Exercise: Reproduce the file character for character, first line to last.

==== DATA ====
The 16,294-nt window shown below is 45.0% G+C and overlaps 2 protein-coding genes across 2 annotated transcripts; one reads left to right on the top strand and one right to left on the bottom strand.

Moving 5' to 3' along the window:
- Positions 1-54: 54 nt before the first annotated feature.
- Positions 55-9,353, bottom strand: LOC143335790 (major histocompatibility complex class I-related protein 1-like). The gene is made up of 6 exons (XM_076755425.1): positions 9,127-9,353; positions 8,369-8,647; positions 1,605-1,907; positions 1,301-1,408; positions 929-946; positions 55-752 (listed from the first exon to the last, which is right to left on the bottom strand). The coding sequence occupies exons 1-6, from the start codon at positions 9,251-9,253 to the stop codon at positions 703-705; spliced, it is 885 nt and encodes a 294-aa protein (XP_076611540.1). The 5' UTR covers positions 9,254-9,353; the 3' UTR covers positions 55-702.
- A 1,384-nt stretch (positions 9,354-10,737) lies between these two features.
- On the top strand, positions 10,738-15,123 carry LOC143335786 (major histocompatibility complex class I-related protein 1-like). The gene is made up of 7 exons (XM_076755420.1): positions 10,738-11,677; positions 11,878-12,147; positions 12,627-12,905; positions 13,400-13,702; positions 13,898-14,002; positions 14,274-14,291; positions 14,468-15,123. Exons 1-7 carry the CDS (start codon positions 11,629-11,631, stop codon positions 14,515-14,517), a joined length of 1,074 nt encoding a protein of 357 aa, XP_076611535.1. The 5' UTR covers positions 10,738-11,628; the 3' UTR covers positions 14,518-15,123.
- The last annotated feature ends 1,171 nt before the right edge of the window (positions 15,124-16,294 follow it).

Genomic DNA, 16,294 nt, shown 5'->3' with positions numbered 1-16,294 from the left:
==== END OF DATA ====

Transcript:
The 16,294-nt window shown below is 45.0% G+C and overlaps 2 protein-coding genes across 2 annotated transcripts; one reads left to right on the top strand and one right to left on the bottom strand.

Moving 5' to 3' along the window:
- Positions 1-54: 54 nt before the first annotated feature.
- Positions 55-9,353, bottom strand: LOC143335790 (major histocompatibility complex class I-related protein 1-like). The gene is made up of 6 exons (XM_076755425.1): positions 9,127-9,353; positions 8,369-8,647; positions 1,605-1,907; positions 1,301-1,408; positions 929-946; positions 55-752 (listed from the first exon to the last, which is right to left on the bottom strand). The coding sequence occupies exons 1-6, from the start codon at positions 9,251-9,253 to the stop codon at positions 703-705; spliced, it is 885 nt and encodes a 294-aa protein (XP_076611540.1). The 5' UTR covers positions 9,254-9,353; the 3' UTR covers positions 55-702.
- A 1,384-nt stretch (positions 9,354-10,737) lies between these two features.
- On the top strand, positions 10,738-15,123 carry LOC143335786 (major histocompatibility complex class I-related protein 1-like). The gene is made up of 7 exons (XM_076755420.1): positions 10,738-11,677; positions 11,878-12,147; positions 12,627-12,905; positions 13,400-13,702; positions 13,898-14,002; positions 14,274-14,291; positions 14,468-15,123. Exons 1-7 carry the CDS (start codon positions 11,629-11,631, stop codon positions 14,515-14,517), a joined length of 1,074 nt encoding a protein of 357 aa, XP_076611535.1. The 5' UTR covers positions 10,738-11,628; the 3' UTR covers positions 14,518-15,123.
- The last annotated feature ends 1,171 nt before the right edge of the window (positions 15,124-16,294 follow it).

Genomic DNA, 16,294 nt, shown 5'->3' with positions numbered 1-16,294 from the left: